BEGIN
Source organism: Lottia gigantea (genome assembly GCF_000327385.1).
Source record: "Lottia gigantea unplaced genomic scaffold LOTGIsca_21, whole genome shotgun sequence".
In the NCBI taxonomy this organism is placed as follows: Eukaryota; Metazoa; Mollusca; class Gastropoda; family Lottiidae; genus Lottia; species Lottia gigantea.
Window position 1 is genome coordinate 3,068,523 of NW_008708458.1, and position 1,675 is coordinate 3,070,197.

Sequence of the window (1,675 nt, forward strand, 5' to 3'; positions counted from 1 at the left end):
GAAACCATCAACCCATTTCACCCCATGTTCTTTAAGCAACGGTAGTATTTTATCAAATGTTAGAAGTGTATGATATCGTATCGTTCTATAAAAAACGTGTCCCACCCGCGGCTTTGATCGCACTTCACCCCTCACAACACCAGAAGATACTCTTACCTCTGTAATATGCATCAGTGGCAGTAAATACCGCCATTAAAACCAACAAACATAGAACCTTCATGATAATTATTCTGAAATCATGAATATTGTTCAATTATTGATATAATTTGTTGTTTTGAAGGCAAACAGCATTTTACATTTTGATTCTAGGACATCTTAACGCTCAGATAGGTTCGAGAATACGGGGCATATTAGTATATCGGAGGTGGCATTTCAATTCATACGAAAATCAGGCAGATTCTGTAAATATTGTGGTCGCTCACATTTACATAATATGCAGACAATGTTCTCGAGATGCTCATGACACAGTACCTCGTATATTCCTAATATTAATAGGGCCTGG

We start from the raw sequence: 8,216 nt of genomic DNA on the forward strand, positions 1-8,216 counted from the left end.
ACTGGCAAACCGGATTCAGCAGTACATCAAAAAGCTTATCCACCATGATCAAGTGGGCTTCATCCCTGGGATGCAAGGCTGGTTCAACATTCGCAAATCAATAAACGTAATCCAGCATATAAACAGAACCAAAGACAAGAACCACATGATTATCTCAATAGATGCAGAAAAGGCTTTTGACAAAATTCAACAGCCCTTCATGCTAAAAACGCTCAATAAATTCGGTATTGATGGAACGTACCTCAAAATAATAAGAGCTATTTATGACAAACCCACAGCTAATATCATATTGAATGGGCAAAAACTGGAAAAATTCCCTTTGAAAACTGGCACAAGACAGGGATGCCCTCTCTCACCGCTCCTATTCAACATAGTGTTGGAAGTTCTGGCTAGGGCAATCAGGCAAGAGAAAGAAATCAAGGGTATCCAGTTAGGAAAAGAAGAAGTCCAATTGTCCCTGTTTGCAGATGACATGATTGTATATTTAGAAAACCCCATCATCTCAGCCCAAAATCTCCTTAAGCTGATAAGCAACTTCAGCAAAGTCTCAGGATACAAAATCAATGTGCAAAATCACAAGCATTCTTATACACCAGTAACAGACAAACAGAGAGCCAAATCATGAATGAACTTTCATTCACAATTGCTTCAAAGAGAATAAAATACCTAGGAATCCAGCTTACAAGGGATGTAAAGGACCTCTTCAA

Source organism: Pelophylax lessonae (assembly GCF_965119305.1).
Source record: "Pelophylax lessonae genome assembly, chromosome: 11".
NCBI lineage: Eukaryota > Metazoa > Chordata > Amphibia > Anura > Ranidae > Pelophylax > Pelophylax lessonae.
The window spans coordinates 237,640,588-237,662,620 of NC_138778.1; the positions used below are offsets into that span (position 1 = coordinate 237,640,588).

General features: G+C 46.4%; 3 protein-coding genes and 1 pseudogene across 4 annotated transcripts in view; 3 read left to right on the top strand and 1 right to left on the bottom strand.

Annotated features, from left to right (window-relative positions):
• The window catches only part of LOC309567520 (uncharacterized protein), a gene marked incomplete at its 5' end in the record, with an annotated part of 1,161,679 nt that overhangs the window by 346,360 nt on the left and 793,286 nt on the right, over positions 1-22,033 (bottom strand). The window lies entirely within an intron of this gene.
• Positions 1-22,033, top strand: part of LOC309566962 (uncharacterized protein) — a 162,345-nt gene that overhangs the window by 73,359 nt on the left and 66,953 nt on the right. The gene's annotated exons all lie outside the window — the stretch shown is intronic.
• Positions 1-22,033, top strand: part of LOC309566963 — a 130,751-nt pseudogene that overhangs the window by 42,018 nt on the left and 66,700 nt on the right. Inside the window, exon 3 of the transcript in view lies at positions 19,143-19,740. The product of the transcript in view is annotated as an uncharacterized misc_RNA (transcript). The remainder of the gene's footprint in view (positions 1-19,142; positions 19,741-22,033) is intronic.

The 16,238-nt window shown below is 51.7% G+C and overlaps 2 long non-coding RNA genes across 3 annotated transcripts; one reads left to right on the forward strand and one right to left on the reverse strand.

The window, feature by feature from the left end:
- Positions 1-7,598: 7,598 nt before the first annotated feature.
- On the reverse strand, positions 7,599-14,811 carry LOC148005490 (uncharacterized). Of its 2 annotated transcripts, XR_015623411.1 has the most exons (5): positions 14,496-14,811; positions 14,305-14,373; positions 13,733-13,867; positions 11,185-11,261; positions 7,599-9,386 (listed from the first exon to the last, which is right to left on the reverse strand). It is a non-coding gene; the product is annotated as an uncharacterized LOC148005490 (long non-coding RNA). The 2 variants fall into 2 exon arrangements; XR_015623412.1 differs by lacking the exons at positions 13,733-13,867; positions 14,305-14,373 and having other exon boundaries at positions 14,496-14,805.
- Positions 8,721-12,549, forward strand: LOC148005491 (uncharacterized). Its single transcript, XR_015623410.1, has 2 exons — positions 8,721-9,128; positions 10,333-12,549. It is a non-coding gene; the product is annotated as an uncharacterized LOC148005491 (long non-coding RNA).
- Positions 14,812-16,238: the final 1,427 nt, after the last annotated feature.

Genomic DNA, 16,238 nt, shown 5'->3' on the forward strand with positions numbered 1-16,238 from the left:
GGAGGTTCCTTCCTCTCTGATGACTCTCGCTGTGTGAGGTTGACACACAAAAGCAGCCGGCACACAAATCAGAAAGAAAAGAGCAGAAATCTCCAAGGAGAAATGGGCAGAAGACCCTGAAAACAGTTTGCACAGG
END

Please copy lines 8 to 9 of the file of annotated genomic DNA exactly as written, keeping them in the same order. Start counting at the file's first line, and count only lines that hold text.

ACTGGCAAACCGGATTCAGCAGTACATCAAAAAGCTTATCCACCATGATCAAGTGGGCTTCATCCCTGGGATGCAAGGCTGGTTCAACATTCGCAAATCAATAAACGTAATCCAGCATATAAACAGAACCAAAGACAAGAACCACATGATTATCTCAATAGATGCAGAAAAGGCTTTTGACAAAATTCAACAGCCCTTCATGCTAAAAACGCTCAATAAATTCGGTATTGATGGAACGTACCTCAAAATAATAAGAGCTATTTATGACAAACCCACAGCTAATATCATATTGAATGGGCAAAAACTGGAAAAATTCCCTTTGAAAACTGGCACAAGACAGGGATGCCCTCTCTCACCGCTCCTATTCAACATAGTGTTGGAAGTTCTGGCTAGGGCAATCAGGCAAGAGAAAGAAATCAAGGGTATCCAGTTAGGAAAAGAAGAAGTCCAATTGTCCCTGTTTGCAGATGACATGATTGTATATTTAGAAAACCCCATCATCTCAGCCCAAAATCTCCTTAAGCTGATAAGCAACTTCAGCAAAGTCTCAGGATACAAAATCAATGTGCAAAATCACAAGCATTCTTATACACCAGTAACAGACAAACAGAGAGCCAAATCATGAATGAACTTTCATTCACAATTGCTTCAAAGAGAATAAAATACCTAGGAATCCAGCTTACAAGGGATGTAAAGGACCTCTTCAA

Source organism: Pelophylax lessonae (assembly GCF_965119305.1).